Find irreducible but not prime element in $\mathbb{Z}$

I have tried various numbers of the form $a+b\sqrt{5},\ a,b \in \mathbb{Z}$, but cannot find the one needed.

I would appreciate any help.

Update: I have found that $q=1+\sqrt{5}$ is irreducible. Now if I show that 2 is not divisible by $q$ in $\mathbb{Z}[\sqrt{5}]$ then $2\cdot2 = (\sqrt{5}-1)(\sqrt{5}+1)$ and I’m done. Can it be shown without use of norm ?

The last update: I have written the equation $(\sqrt{5}+1)(x\sqrt{5}+y)=2$ and have deduced that the equation has no integer solutions. Thanks to all who helped.

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Hint: $(\sqrt{5}+1)(\sqrt{5}-1)=4$

Added: (after the OP’s edit) When it comes to showing that $\sqrt{5}+1$ does not divide $2$, note that
$$\frac{2}{\sqrt{5}+1}=\frac{2(\sqrt{5}-1)}{(\sqrt{5}+1)(\sqrt{5}-1)}.$$

Hint: the norm map is absolutely crucial here. Because it is multiplicative, taking norms preserves the multiplicative structure and transfers divisibility problems from quadratic number fields to simpler integer divisibility problems (in a multiplicative submonoid of $\mathbb Z$). In this case the transfer is faithful, i.e. an element of your quadratic number ring is irreducible iff its norm is irreducible in the monoid of norms. Similarly, in many favorable cases, a quadratic number ring will have unique factorization iff its monoid of norms does.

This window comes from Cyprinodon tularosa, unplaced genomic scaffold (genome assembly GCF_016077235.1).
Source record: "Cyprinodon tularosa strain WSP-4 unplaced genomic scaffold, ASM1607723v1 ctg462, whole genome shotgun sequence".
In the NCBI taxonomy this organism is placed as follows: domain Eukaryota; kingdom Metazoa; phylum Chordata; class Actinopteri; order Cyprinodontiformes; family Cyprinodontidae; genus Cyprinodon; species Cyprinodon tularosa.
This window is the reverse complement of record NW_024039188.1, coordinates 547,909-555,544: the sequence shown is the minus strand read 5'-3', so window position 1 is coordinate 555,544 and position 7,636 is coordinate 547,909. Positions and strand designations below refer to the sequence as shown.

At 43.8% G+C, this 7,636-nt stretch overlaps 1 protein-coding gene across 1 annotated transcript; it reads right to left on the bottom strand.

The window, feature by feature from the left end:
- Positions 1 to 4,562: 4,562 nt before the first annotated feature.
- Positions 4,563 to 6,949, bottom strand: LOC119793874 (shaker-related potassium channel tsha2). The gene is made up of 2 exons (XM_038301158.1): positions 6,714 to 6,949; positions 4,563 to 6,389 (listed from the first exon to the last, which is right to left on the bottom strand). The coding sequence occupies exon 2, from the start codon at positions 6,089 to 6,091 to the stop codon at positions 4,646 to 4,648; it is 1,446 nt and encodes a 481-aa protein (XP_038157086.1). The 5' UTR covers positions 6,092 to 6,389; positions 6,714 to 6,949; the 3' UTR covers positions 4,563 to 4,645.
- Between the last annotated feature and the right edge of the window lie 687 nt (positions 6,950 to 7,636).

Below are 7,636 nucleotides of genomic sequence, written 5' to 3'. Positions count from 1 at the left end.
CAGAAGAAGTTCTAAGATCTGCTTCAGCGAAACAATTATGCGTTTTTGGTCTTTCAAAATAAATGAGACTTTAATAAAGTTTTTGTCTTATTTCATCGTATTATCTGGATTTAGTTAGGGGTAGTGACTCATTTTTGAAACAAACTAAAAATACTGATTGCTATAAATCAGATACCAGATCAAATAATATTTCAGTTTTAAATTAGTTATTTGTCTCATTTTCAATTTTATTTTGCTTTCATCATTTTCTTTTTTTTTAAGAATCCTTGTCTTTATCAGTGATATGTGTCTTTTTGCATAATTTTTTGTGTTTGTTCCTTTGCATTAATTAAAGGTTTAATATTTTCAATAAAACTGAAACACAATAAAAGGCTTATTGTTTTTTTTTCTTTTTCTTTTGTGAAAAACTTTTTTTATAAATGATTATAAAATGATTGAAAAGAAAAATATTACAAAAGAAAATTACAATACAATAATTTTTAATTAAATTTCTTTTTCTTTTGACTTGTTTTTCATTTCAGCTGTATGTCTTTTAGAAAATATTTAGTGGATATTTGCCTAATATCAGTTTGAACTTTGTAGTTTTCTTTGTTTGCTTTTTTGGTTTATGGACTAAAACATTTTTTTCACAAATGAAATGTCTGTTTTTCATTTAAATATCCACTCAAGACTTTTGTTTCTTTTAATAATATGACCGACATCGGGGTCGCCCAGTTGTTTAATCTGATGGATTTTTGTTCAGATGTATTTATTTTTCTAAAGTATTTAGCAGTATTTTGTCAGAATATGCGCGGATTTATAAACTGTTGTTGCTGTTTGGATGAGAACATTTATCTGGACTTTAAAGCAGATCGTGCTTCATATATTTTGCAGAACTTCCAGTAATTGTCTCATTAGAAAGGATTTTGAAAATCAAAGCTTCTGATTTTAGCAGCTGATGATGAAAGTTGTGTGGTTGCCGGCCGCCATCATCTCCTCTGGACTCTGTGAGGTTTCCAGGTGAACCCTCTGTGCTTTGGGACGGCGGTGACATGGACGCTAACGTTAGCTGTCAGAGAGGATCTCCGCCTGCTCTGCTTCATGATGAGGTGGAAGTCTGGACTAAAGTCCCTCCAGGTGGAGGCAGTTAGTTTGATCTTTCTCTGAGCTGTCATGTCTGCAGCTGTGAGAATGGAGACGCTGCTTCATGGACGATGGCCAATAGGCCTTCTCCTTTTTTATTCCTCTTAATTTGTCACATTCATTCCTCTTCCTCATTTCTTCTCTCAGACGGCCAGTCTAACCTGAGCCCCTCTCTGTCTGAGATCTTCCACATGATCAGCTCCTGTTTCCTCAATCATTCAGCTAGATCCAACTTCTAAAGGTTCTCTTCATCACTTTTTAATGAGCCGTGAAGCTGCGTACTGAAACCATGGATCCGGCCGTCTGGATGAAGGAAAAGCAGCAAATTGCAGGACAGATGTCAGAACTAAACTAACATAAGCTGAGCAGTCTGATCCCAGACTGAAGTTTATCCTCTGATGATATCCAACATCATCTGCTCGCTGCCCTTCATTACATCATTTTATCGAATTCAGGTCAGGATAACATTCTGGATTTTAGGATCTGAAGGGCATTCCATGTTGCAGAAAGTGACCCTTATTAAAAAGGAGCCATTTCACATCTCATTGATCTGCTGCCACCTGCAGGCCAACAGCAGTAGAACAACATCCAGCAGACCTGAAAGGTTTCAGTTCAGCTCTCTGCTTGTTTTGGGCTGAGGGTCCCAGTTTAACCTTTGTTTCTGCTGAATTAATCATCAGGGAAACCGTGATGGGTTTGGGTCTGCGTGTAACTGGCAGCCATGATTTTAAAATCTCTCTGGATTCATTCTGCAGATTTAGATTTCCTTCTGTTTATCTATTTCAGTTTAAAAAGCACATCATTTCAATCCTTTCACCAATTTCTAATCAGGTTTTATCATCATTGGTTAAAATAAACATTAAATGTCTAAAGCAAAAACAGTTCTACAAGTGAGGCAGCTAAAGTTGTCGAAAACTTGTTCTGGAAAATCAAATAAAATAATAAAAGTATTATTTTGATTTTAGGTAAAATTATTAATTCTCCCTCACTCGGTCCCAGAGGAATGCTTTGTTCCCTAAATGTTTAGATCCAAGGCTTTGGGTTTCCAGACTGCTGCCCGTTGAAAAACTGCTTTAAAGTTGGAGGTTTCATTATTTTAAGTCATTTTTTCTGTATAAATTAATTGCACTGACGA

For much more on this conceptual viewpoint see this answer. It is crucial to understand this conceptual viewpoint in order to master (algebraic) number theory. Do not settle for ad-hoc proofs when much more enlightening conceptual proofs are easily within grasp.